The tomb of Eumolpus was shown both at Eleusis and Athens.[25] The difference in the traditions about Eumolpus led some of the ancients to suppose that two or three persons of that name ought to be distinguished.[26][27][28]

Notes

  1. ^ "A Classical Dictionary". 1831.
  2. ^ Sweeney, Emmet John (2010). Atlantis. ISBN 9780875867731.
  3. ^ Bremmer, Jan N. (18 March 2014). Interpretations of Greek Mythology (Routledge Revivals). ISBN 9781317800248.
  4. ^ Photius, Lexicon s.v. Eumolpidai
  5. ^ Clement of Alexandria, Exhortations 45.1
  6. ^ Pseudo-Apollodorus, Bibliotheca 3.15.4
  7. ^ Pausanias, Graeciae Descriptio 1.38.2
  8. ^ Homeric Hymn to Demeter, 147  , 474  
  9. ^ Pseudo-Apollodorus, 3.15.4  
  10. ^ Thucydides. ii. 15; Plutarch. Menex. p. 239
  11. ^ Isocrates, Panathenaicus 193
  12. ^ Plutarch, Parallela minora 20
  13. ^ Scholia ad Euripides, Phoenissae 854
  14. ^ Pausanias, Graeciae Descriptio 1.38.3
  15. ^ Hyginus, Fabulae 46; compare: Strabo, Geographica 7, p. 321
  16. ^ Homeric Hymn to Demeter 476
  17. ^ Pliny the Elder, Naturalis Historia 7.53
  18. ^ Ovid, Metamorphoses 10.93
  19. ^ Diodorus Siculus, Bibliotheca historica 1.11
  20. ^ Suida, Suda Encyclopedia s.v.
  21. ^ Hyginus, Fabulae 273
  22. ^ Theocritus, Idylls 24.108
  23. ^ Pseudo-Apollodorus, Bibliotheca 2.5.12
  24. ^ Diogenes Laërtius, Lives Introduction
  25. ^ Pausanias, Graeciae Descriptio 1.38.2
  26. ^ Hesychius s.v. Eumolpidai
  27. ^ Scholia on Sophocles, Oedipus at Colonus 1051
  28. ^ Photius, Lex. s. v. Eumolpidai

References

  • Anonymous, The Homeric Hymns and Homerica, with an English translation by Hugh G. Evelyn-White. Homeric Hymns. Cambridge, Massachusetts.,Harvard University Press; London, William Heinemann Ltd. 1914. ISBN 0-674-99063-3  
  • Gaius Julius Hyginus, Fabulae from The Myths of Hyginus translated and edited by Mary Grant. University of Kansas Publications in Humanistic Studies. Online version at the Topos Text Project.
  • Graves, Robert. The Greek Myths. Volume 1, Penguin Books, Revised Edition (1960), Reprinted 1986.
  • Lucius Mestrius Plutarchus, Moralia with an English Translation by Frank Cole Babbitt. Cambridge, MA. Harvard University Press. London. William Heinemann Ltd. 1936. Online version at the Perseus Digital Library. Greek text available from the same website.
  • Pausanias, Description of Greece with an English Translation by W.H.S. Jones, Litt.D., and H.A. Ormerod, M.A., in 4 Volumes. Cambridge, MA, Harvard University Press; London, William Heinemann Ltd. 1918. ISBN 0-674-99328-4. Online version at the Perseus Digital Library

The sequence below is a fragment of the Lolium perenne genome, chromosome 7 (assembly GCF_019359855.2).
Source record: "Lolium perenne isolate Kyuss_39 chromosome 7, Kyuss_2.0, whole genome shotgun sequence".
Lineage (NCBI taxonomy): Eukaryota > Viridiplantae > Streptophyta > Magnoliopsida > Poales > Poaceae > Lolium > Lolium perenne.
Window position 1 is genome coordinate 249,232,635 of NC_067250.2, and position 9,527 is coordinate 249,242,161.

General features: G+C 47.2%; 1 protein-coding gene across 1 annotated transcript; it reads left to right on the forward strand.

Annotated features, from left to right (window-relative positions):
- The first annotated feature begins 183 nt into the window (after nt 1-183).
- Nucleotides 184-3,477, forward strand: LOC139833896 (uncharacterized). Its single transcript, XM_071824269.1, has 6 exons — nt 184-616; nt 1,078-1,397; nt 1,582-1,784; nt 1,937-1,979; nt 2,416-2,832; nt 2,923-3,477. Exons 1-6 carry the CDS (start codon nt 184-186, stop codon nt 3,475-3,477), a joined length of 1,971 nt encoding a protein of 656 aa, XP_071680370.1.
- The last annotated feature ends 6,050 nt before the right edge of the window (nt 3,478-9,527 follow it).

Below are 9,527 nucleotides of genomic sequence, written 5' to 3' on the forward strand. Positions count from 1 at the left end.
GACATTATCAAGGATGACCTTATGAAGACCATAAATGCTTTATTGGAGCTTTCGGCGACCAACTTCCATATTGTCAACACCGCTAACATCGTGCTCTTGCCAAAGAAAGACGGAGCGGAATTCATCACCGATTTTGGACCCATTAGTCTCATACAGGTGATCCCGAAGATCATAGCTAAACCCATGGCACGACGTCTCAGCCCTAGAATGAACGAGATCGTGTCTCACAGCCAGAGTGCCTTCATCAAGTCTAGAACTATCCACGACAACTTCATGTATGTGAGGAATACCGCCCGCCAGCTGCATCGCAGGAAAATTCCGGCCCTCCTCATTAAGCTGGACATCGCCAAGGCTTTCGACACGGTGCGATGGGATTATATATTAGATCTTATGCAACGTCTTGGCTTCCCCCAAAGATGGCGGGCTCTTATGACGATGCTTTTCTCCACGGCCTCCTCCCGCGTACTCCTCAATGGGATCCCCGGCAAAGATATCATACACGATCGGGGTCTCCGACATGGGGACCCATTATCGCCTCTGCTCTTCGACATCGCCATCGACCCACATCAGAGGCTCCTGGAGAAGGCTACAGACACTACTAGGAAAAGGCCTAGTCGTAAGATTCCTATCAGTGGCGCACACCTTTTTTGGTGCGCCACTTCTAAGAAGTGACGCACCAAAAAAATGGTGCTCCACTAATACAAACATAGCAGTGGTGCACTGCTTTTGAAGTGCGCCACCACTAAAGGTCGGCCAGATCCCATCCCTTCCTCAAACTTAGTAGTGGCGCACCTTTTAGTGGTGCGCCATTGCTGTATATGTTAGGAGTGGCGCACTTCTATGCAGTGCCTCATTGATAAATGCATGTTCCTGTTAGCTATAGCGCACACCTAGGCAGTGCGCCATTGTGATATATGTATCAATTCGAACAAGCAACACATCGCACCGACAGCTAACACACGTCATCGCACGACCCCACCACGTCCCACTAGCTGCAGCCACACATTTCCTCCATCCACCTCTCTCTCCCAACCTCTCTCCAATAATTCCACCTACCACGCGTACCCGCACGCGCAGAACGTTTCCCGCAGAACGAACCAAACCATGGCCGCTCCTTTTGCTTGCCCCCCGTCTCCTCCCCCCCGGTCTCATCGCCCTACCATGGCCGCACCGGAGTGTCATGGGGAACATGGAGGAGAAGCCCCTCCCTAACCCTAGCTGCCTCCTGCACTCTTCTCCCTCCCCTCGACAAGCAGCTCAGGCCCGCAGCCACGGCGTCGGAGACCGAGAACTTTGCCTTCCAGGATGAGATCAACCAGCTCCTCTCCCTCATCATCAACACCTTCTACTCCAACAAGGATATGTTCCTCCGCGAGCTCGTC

• Pausanias, Graeciae Descriptio. 3 vols. Leipzig, Teubner. 1903. Greek text available at the Perseus Digital Library.
  • Pseudo-Apollodorus, The Library with an English Translation by Sir James George Frazer, F.B.A., F.R.S. in 2 Volumes, Cambridge, MA, Harvard University Press; London, William Heinemann Ltd. 1921. ISBN 0-674-99135-4. Online version at the Perseus Digital Library. Greek text available from the same website.
  • Publius Ovidius Naso, Metamorphoses translated by Brookes More (1859-1942). Boston, Cornhill Publishing Co. 1922. Online version at the Perseus Digital Library.
  • Publius Ovidius Naso, Metamorphoses. Hugo Magnus. Gotha (Germany). Friedr. Andr. Perthes. 1892. Latin text available at the Perseus Digital Library.
  • Strabo, The Geography of Strabo. Edition by H.L. Jones. Cambridge, Mass.: Harvard University Press; London: William Heinemann, Ltd. 1924. Online version at the Perseus Digital Library.
  • Strabo, Geographica edited by A. Meineke. Leipzig: Teubner. 1877. Greek text available at the Perseus Digital Library.
  • The Homeric Hymns and Homerica with an English Translation by Hugh G. Evelyn-White. Homeric Hymns. Cambridge, MA.,Harvard University Press; London, William Heinemann Ltd. 1914. Online version at the Perseus Digital Library. Greek text available from the same website.
  • Titus Flavius Clemens, Exhortation against the Pagans translated by Butterworth, G W. Loeb Classical Library Volume 92. Cambridge, MA. Harvard Universrity Press. 1919. Online version at theio.com
  • William Smith. A Dictionary of Greek and Roman biography and mythology. s.v. Eumolpus. London (1848)